October 27th, 2015
Media Source Extensions and Encrypted Media Extensions provide websites with new options for streaming premium audio and video. These specifications provide a framework for building media websites that can work across multiple browsers on a broad range of devices, including phones, consumer electronics, and PCs. We first talked about these APIs in our 2013 post, Professional Quality Video. We’ve been busy since then, and it’s a time for an update. In this post, we will share some guidance on building sites that work across browsers, and are excited to introduce a new Test Drive demo showing interoperable playback of protected content.
The specifications for both Media Source Extensions (MSE) and Encrypted Media Extensions (EME) are still in development. Microsoft first supported them in Internet Explorer 11 on Windows 8.1, using an “ms” prefix for the EME APIs to denote they were likely to change. Since that time, the EME spec has added new APIs for requesting keySystem access and new operations supported under MediaKeySession, among other changes. These have been implemented in Microsoft Edge on Windows 10 PCs and, for the first time, Windows phones.
Both prefixed and the new unprefixed APIs are supported in Microsoft Edge, while IE11 has prefixed support only. This means that a website built to use the prefixed API will continue to work on Microsoft Edge and IE11. Websites that use the unprefixed APIs should work on Microsoft Edge, but developers should verify their implementations on Edge to confirm this. There are some details that require developer attention to achieve interoperable EME. There’s more on this below.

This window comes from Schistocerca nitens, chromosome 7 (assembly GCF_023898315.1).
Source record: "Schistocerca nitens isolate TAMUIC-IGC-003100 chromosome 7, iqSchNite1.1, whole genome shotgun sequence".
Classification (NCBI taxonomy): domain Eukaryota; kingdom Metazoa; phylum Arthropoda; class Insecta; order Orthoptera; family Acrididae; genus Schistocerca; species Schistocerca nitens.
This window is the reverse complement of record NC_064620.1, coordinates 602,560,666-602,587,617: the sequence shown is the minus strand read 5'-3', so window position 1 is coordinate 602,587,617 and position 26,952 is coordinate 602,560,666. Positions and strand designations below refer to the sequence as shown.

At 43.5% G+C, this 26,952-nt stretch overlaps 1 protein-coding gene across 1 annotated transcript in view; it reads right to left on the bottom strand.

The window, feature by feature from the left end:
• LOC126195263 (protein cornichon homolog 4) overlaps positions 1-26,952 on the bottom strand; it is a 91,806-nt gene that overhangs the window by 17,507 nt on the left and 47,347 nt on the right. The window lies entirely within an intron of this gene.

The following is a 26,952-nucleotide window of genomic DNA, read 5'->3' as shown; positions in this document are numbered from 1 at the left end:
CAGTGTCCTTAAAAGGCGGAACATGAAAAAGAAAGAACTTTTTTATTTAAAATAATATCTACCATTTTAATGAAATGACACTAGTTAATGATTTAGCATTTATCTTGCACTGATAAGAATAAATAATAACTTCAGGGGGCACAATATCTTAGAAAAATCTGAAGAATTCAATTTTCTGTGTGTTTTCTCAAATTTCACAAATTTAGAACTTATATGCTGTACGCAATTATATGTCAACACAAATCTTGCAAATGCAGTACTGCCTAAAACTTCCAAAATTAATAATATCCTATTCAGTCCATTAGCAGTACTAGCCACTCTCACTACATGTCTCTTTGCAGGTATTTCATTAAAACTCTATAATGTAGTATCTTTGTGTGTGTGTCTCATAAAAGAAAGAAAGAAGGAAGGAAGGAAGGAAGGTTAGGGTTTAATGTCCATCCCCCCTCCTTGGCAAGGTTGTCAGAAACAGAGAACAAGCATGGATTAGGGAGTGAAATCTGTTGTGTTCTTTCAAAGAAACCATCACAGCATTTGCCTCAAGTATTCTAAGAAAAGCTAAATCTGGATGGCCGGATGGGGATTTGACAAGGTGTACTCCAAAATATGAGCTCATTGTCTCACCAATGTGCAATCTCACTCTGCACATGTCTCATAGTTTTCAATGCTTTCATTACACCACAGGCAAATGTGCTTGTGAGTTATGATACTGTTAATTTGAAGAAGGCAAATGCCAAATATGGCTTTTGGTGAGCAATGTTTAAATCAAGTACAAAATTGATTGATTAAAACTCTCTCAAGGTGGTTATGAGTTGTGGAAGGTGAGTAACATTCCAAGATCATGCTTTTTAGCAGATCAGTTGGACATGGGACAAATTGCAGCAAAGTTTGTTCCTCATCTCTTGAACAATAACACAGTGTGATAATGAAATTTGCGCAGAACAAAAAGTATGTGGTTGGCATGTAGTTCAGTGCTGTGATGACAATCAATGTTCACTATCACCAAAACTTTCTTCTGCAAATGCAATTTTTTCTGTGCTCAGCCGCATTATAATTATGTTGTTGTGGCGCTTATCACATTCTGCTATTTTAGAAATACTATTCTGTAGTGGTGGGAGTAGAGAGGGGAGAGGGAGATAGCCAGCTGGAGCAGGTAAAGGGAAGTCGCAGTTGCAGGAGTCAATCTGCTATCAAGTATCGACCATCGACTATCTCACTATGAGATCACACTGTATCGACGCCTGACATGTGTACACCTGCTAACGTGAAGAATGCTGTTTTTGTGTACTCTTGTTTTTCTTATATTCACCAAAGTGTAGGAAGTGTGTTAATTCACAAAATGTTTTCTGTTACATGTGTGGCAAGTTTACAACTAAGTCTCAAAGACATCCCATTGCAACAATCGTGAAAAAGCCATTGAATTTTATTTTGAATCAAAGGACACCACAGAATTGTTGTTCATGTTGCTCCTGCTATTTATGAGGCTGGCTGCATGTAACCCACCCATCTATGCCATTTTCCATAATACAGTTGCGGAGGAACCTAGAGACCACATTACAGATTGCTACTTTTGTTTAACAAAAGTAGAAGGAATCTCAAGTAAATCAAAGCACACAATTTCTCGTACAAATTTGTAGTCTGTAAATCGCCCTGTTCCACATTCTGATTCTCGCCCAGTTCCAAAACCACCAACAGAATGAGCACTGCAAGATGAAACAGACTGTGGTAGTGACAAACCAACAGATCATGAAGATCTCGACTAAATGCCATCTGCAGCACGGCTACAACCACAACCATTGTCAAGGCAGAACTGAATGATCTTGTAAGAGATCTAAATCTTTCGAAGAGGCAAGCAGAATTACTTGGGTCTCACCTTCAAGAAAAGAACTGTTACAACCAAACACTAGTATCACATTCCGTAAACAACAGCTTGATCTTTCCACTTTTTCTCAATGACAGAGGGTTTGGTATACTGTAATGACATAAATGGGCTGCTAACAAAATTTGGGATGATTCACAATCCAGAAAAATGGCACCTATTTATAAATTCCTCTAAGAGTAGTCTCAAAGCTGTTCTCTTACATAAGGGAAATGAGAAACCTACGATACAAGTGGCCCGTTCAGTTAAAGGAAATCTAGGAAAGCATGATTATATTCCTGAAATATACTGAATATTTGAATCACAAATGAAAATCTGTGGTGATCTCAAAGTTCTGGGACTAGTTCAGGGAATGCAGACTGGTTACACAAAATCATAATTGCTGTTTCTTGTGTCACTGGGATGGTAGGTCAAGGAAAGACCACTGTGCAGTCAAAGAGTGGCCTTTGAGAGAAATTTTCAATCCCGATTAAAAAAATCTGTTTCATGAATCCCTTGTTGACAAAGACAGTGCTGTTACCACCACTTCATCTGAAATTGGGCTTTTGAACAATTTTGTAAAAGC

Multiple DRM Providers
EME was designed to support multiple Digital Rights Management (DRM) providers (“keySystems”) using Content Decryption Modules. The API itself is intended to be DRM neutral. Each browser that supports EME has implemented at least one CDM.
A key underpinning that makes this work is the development of ISO MPEG Common Encryption. By using common encryption, web media services can set up uniform content libraries that are compatible with more than one DRM solution. A service can choose to support more than one DRM without having to encrypt content for each individual DRM.
In practice, this means that websites encrypt files once, and support one or more DRM license servers to enable playback on individual web browsers. So, they can support a PlayReady DRM license server to enable playback on IE11, Microsoft Edge or non-Windows browser which supports a PlayReady CDM; and other DRM license servers (Widevine, Adobe Access, FairPlay, etc…) to enable playback on other browsers. This ability to have one encrypted library work with multiple keySystems is an important feature of EME. Websites must though include some code for each keySystem and browser combination the designers wish to support.
To demonstrate these concepts, we’ve updated our Professional Quality Video demo from three years ago.We had two goals for this update: